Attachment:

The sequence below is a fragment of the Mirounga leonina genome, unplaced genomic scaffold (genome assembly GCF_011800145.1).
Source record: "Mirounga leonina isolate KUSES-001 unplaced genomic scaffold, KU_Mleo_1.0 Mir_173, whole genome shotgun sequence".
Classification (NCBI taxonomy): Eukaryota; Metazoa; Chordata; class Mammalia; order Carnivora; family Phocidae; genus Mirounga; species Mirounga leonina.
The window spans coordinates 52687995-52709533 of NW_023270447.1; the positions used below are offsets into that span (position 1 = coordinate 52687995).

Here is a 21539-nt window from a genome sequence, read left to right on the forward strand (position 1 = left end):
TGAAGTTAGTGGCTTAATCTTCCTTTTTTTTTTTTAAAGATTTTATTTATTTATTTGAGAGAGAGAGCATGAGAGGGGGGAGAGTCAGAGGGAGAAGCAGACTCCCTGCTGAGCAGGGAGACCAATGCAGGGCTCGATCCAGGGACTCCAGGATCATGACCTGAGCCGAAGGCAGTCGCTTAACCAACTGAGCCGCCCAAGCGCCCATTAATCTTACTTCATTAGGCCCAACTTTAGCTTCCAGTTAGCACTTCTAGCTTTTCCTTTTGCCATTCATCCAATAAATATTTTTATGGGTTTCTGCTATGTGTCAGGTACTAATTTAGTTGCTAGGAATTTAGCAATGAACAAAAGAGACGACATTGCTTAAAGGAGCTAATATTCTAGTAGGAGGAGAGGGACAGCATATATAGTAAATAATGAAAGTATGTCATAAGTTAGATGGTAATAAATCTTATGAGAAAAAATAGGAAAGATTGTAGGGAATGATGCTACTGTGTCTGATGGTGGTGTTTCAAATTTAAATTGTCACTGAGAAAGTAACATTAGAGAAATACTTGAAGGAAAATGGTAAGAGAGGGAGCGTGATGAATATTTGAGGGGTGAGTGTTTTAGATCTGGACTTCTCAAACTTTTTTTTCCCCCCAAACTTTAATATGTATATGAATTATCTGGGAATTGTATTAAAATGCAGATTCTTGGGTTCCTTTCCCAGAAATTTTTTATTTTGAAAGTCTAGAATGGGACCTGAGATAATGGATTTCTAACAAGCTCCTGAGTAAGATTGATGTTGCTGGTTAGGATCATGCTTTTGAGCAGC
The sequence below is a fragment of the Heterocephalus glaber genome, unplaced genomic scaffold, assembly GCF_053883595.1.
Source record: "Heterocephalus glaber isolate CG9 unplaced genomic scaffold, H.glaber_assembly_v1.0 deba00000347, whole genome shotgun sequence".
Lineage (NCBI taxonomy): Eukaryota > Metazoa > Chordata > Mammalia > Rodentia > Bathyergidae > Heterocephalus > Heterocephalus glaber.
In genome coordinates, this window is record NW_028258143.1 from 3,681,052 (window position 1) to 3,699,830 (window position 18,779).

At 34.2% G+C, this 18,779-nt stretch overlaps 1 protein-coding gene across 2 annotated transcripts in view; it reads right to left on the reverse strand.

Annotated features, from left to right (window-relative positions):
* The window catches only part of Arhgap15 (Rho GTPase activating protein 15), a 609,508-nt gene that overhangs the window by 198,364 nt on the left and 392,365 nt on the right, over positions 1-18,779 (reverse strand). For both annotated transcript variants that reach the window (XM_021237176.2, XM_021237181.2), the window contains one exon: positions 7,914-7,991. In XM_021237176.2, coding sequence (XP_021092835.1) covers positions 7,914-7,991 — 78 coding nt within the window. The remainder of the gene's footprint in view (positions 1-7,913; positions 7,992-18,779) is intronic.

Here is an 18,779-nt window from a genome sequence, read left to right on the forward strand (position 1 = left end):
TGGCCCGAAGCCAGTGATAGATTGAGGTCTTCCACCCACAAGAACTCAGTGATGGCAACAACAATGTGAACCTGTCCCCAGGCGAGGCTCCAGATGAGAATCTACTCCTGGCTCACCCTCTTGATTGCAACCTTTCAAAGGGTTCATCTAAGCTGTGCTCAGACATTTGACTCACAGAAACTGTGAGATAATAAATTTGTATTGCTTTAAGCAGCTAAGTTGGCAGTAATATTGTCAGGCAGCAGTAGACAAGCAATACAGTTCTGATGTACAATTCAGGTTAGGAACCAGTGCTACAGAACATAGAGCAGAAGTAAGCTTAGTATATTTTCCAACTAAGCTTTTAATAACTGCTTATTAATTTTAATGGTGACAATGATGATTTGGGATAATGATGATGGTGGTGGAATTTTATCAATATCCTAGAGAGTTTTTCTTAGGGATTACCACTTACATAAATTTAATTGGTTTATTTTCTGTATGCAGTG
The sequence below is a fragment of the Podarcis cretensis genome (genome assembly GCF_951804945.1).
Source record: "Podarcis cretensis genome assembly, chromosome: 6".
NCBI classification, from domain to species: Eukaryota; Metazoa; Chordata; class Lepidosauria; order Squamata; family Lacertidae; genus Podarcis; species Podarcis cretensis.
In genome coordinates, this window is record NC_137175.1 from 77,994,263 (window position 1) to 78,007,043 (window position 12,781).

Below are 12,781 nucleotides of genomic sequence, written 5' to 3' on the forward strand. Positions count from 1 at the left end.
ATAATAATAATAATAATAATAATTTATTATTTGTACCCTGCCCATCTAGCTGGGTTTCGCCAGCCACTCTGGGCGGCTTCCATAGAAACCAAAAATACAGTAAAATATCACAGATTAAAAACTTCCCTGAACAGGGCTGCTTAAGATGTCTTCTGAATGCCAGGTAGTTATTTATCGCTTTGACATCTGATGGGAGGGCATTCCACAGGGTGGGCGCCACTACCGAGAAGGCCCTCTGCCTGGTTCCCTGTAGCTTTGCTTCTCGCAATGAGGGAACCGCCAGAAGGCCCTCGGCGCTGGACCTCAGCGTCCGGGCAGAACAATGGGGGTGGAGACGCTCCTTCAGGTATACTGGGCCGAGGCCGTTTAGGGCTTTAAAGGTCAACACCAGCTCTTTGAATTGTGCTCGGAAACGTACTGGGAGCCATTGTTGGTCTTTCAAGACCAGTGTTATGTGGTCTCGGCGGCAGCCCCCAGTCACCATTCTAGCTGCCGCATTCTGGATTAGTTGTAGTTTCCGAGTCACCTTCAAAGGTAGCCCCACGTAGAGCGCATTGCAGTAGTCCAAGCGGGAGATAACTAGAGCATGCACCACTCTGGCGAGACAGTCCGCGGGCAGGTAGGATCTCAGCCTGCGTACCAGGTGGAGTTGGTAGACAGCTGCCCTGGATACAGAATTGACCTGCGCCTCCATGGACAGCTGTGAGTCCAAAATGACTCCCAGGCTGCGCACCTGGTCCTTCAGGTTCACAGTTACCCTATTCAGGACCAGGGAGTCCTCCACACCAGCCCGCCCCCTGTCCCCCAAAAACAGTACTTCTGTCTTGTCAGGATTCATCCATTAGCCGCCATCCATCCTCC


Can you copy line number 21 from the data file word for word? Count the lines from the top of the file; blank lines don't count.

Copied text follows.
ATAATAATAATAATAATAATAATTTATTATTTGTACCCTGCCCATCTAGCTGGGTTTCGCCAGCCACTCTGGGCGGCTTCCATAGAAACCAAAAATACAGTAAAATATCACAGATTAAAAACTTCCCTGAACAGGGCTGCTTAAGATGTCTTCTGAATGCCAGGTAGTTATTTATCGCTTTGACATCTGATGGGAGGGCATTCCACAGGGTGGGCGCCACTACCGAGAAGGCCCTCTGCCTGGTTCCCTGTAGCTTTGCTTCTCGCAATGAGGGAACCGCCAGAAGGCCCTCGGCGCTGGACCTCAGCGTCCGGGCAGAACAATGGGGGTGGAGACGCTCCTTCAGGTATACTGGGCCGAGGCCGTTTAGGGCTTTAAAGGTCAACACCAGCTCTTTGAATTGTGCTCGGAAACGTACTGGGAGCCATTGTTGGTCTTTCAAGACCAGTGTTATGTGGTCTCGGCGGCAGCCCCCAGTCACCATTCTAGCTGCCGCATTCTGGATTAGTTGTAGTTTCCGAGTCACCTTCAAAGGTAGCCCCACGTAGAGCGCATTGCAGTAGTCCAAGCGGGAGATAACTAGAGCATGCACCACTCTGGCGAGACAGTCCGCGGGCAGGTAGGATCTCAGCCTGCGTACCAGGTGGAGTTGGTAGACAGCTGCCCTGGATACAGAATTGACCTGCGCCTCCATGGACAGCTGTGAGTCCAAAATGACTCCCAGGCTGCGCACCTGGTCCTTCAGGTTCACAGTTACCCTATTCAGGACCAGGGAGTCCTCCACACCAGCCCGCCCCCTGTCCCCCAAAAACAGTACTTCTGTCTTGTCAGGATTCATCCATTAGCCGCCATCCATCCTCC